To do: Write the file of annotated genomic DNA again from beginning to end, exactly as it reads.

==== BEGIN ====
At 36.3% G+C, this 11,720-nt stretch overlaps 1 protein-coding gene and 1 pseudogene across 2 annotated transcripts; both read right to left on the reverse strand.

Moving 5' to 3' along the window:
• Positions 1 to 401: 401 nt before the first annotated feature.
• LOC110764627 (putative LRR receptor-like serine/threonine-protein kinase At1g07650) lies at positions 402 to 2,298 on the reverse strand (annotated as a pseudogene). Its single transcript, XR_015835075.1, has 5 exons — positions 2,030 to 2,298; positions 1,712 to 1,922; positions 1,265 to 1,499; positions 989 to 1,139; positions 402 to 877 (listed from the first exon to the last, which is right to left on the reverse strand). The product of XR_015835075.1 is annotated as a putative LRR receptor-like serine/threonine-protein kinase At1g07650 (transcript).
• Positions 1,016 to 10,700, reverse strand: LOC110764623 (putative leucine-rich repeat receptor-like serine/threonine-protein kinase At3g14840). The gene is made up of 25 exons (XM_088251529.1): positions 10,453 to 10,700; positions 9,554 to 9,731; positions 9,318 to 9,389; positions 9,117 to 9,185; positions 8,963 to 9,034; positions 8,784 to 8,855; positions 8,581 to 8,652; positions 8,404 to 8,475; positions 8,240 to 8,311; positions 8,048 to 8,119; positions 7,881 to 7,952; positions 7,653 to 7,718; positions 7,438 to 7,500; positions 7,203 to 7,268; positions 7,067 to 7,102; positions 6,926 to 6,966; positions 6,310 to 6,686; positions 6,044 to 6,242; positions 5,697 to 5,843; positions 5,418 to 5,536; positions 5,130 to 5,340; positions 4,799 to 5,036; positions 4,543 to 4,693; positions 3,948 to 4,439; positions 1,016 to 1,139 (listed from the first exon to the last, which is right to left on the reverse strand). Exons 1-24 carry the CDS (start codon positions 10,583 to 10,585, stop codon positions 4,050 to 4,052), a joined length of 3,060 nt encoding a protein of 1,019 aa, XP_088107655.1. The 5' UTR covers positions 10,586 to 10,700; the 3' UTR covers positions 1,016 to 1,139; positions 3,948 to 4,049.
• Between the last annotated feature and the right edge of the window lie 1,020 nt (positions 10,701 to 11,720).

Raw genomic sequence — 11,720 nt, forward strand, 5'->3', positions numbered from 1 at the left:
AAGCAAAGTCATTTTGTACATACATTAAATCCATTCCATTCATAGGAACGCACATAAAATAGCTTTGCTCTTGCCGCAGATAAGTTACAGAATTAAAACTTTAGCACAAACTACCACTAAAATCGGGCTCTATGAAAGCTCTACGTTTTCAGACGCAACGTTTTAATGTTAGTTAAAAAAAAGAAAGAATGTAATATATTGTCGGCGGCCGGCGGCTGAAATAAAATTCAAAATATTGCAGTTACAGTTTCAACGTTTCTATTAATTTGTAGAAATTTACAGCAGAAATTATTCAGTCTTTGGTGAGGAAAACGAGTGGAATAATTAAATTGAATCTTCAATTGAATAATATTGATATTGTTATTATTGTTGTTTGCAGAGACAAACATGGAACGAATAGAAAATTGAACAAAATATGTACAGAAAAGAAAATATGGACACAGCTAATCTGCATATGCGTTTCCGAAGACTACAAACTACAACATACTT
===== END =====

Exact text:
At 36.3% G+C, this 11,720-nt stretch overlaps 1 protein-coding gene and 1 pseudogene across 2 annotated transcripts; both read right to left on the reverse strand.

Moving 5' to 3' along the window:
• Positions 1 to 401: 401 nt before the first annotated feature.
• LOC110764627 (putative LRR receptor-like serine/threonine-protein kinase At1g07650) lies at positions 402 to 2,298 on the reverse strand (annotated as a pseudogene). Its single transcript, XR_015835075.1, has 5 exons — positions 2,030 to 2,298; positions 1,712 to 1,922; positions 1,265 to 1,499; positions 989 to 1,139; positions 402 to 877 (listed from the first exon to the last, which is right to left on the reverse strand). The product of XR_015835075.1 is annotated as a putative LRR receptor-like serine/threonine-protein kinase At1g07650 (transcript).
• Positions 1,016 to 10,700, reverse strand: LOC110764623 (putative leucine-rich repeat receptor-like serine/threonine-protein kinase At3g14840). The gene is made up of 25 exons (XM_088251529.1): positions 10,453 to 10,700; positions 9,554 to 9,731; positions 9,318 to 9,389; positions 9,117 to 9,185; positions 8,963 to 9,034; positions 8,784 to 8,855; positions 8,581 to 8,652; positions 8,404 to 8,475; positions 8,240 to 8,311; positions 8,048 to 8,119; positions 7,881 to 7,952; positions 7,653 to 7,718; positions 7,438 to 7,500; positions 7,203 to 7,268; positions 7,067 to 7,102; positions 6,926 to 6,966; positions 6,310 to 6,686; positions 6,044 to 6,242; positions 5,697 to 5,843; positions 5,418 to 5,536; positions 5,130 to 5,340; positions 4,799 to 5,036; positions 4,543 to 4,693; positions 3,948 to 4,439; positions 1,016 to 1,139 (listed from the first exon to the last, which is right to left on the reverse strand). Exons 1-24 carry the CDS (start codon positions 10,583 to 10,585, stop codon positions 4,050 to 4,052), a joined length of 3,060 nt encoding a protein of 1,019 aa, XP_088107655.1. The 5' UTR covers positions 10,586 to 10,700; the 3' UTR covers positions 1,016 to 1,139; positions 3,948 to 4,049.
• Between the last annotated feature and the right edge of the window lie 1,020 nt (positions 10,701 to 11,720).

Raw genomic sequence — 11,720 nt, forward strand, 5'->3', positions numbered from 1 at the left:
AAGCAAAGTCATTTTGTACATACATTAAATCCATTCCATTCATAGGAACGCACATAAAATAGCTTTGCTCTTGCCGCAGATAAGTTACAGAATTAAAACTTTAGCACAAACTACCACTAAAATCGGGCTCTATGAAAGCTCTACGTTTTCAGACGCAACGTTTTAATGTTAGTTAAAAAAAAGAAAGAATGTAATATATTGTCGGCGGCCGGCGGCTGAAATAAAATTCAAAATATTGCAGTTACAGTTTCAACGTTTCTATTAATTTGTAGAAATTTACAGCAGAAATTATTCAGTCTTTGGTGAGGAAAACGAGTGGAATAATTAAATTGAATCTTCAATTGAATAATATTGATATTGTTATTATTGTTGTTTGCAGAGACAAACATGGAACGAATAGAAAATTGAACAAAATATGTACAGAAAAGAAAATATGGACACAGCTAATCTGCATATGCGTTTCCGAAGACTACAAACTACAACATACTT